The artwork and photography featured in the Tulsa Performing Arts Center’s “Firefly Experience” was gorgeous, but I was disappointed to find that the gallery showing was not entirely the multi-sensory “experience” it claimed to be.
The Tulsa PAC isn’t exactly hopping at noon on a Wednesday, which is when my roommate and I arrived at the exhibit in a fervent attempt to squeeze in a visit between classes. In retrospect, this may have been our first mistake. After encounters with a few winding, echoing hallways and a broken elevator button, we found our way to the exhibit, tucked neatly into a quiet corner of the PAC.
When we arrived at the exhibit, we discovered that it consisted of about 20 firefly images in a dimly lit and deserted room. The enhancing “evening sounds of nature” and firefly ambiance advertised by the Tulsa Performing Arts Center in their description of the event were nowhere to be seen nor heard.
Whether or not this had to do with the fact that the PAC was mostly deserted, I can’t say. Perhaps they choose not to run the sound effects during low-traffic hours? Or maybe it had to do with the online description of the exhibit—I’ll admit, I can be a sucker for the sensational, and after reading the PAC’s selling points I was expecting something a little more tangible, vivid or interactive in the Firefly Experience. Whatever the reason, I was a little underwhelmed by my first impression of the exhibit.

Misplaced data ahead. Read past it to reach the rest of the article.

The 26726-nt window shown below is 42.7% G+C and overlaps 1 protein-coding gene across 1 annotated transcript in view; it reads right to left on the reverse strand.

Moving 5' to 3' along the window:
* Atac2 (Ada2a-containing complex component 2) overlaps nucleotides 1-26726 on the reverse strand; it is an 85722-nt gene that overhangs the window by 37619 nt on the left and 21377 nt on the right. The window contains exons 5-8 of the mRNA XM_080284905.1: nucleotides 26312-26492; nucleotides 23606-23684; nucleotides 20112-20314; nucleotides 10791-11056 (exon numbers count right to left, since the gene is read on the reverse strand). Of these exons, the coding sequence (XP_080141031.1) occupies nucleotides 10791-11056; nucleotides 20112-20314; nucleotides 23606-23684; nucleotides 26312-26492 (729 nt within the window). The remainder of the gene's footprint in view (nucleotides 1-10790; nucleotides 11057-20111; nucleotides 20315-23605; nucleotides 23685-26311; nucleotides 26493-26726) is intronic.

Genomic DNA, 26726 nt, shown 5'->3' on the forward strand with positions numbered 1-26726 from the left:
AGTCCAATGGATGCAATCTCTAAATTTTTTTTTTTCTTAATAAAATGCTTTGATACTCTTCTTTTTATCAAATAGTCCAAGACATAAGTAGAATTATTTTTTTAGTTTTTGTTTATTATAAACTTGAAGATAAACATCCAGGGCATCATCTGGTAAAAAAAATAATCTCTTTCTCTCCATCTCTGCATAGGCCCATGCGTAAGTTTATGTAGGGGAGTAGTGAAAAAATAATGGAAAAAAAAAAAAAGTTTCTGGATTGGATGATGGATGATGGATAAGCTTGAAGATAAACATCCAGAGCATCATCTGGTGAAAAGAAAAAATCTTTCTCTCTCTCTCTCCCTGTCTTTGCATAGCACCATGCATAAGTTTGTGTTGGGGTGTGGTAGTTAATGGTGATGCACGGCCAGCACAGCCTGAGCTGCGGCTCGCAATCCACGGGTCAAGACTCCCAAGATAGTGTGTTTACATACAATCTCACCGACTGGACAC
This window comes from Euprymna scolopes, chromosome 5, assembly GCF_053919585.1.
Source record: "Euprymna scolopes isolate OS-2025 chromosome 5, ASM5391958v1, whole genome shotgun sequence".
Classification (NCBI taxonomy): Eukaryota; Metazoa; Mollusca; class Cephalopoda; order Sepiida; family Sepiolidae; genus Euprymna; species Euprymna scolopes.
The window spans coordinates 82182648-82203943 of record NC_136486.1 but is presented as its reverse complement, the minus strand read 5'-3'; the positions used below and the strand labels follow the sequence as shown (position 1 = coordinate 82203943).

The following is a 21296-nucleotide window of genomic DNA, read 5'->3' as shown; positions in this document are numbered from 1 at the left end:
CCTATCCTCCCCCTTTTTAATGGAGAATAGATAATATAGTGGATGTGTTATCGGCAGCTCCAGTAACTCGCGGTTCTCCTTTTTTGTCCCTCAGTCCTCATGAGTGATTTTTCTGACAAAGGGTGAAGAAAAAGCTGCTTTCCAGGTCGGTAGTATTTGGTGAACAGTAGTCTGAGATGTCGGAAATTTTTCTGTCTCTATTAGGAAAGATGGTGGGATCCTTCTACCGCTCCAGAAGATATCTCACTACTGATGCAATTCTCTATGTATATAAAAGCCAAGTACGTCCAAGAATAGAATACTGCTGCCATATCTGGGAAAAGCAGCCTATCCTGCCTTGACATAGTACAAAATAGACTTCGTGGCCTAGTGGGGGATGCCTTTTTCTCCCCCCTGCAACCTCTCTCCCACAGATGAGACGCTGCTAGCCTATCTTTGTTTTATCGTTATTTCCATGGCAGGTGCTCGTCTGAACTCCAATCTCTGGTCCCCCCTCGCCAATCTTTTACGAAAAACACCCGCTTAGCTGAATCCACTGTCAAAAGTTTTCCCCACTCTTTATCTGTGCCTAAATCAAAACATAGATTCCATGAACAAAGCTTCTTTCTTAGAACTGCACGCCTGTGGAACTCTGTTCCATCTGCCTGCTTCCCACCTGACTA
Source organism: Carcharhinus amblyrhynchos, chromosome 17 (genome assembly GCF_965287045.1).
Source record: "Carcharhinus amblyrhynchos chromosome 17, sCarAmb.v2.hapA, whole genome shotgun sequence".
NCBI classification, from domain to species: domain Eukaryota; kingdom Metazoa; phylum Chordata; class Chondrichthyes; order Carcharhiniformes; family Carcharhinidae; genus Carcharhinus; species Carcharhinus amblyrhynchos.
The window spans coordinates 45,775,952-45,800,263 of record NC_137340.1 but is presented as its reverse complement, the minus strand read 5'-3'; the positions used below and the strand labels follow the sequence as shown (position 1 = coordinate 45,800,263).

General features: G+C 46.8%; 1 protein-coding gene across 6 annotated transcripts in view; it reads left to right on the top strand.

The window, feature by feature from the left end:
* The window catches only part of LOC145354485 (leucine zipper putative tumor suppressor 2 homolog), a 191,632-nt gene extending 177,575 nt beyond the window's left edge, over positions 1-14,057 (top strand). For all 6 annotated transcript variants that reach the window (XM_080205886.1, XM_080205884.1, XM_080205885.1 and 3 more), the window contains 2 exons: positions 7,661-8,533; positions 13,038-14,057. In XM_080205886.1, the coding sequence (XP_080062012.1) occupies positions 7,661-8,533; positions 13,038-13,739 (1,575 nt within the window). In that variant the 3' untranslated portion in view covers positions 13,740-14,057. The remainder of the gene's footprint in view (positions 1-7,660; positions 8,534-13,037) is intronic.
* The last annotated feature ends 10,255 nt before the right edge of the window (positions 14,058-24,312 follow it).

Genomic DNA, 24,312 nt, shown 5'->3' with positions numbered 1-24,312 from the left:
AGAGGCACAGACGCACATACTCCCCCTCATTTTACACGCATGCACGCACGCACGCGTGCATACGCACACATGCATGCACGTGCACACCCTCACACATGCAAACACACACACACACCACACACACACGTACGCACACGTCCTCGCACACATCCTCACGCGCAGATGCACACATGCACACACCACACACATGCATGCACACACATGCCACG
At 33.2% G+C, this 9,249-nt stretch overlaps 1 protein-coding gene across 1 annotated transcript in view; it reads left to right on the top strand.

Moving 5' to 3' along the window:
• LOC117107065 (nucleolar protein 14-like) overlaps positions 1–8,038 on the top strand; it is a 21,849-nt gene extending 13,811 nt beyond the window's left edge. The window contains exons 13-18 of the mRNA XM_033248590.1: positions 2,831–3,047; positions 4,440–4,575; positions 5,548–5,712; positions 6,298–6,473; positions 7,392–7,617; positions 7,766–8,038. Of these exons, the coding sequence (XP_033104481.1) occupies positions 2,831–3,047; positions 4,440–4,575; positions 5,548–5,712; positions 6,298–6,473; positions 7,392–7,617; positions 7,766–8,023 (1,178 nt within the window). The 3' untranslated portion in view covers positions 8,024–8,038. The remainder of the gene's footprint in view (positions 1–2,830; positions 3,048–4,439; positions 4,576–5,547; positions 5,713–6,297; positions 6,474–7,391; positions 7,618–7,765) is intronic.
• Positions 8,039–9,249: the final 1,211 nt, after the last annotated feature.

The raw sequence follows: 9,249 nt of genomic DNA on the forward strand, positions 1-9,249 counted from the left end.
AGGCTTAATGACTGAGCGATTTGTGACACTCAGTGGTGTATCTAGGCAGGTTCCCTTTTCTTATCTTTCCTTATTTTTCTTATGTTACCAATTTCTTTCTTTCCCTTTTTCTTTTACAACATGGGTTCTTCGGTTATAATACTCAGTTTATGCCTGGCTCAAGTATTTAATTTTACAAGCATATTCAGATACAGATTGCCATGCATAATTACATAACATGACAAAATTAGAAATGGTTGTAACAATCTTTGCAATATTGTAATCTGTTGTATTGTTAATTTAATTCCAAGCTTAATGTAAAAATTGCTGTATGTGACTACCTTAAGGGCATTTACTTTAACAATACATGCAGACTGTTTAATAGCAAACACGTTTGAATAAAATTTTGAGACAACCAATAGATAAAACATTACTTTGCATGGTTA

Despite the initially disappointing lack of atmosphere, I found myself very impressed by the artwork. The exhibit featured stunning macro photographs of fireflies mid-glow, as well as some intricate and hyper-detailed anatomical photos of the insects.
Radim Schreiber, the artist who contributed most of the artwork in the show, advertises himself as a “firefly photographer” and specializes in capturing fireflies’ ethereal glow up close and personal.
The other artist featured in the exhibit, Bob Sober, is locally based and has taken a series of detailed macro photos of insects with the intention of bringing recognition to their often overlooked world. His photography adds a wonderful complementary flavor of detailed art to Schreiber’s nearly surreal photography.
While I definitely admired Sober’s work, I have to admit that my favorite aspect of the exhibit was Schreiber’s photography. Looking at it, I could feel the vibe that I think the exhibit was meant to induce: the soft sounds of evening, the reddish light of sunset and the coolness of dark creeping nearer, the warm summer air and above all, the blinking glow of the fireflies.
The exhibit is now closed, but those interested in viewing some of the featured firefly art can visit www.fireflyexperience.org for Schreiber’s photography or www.artisimportant.com for Sober’s work.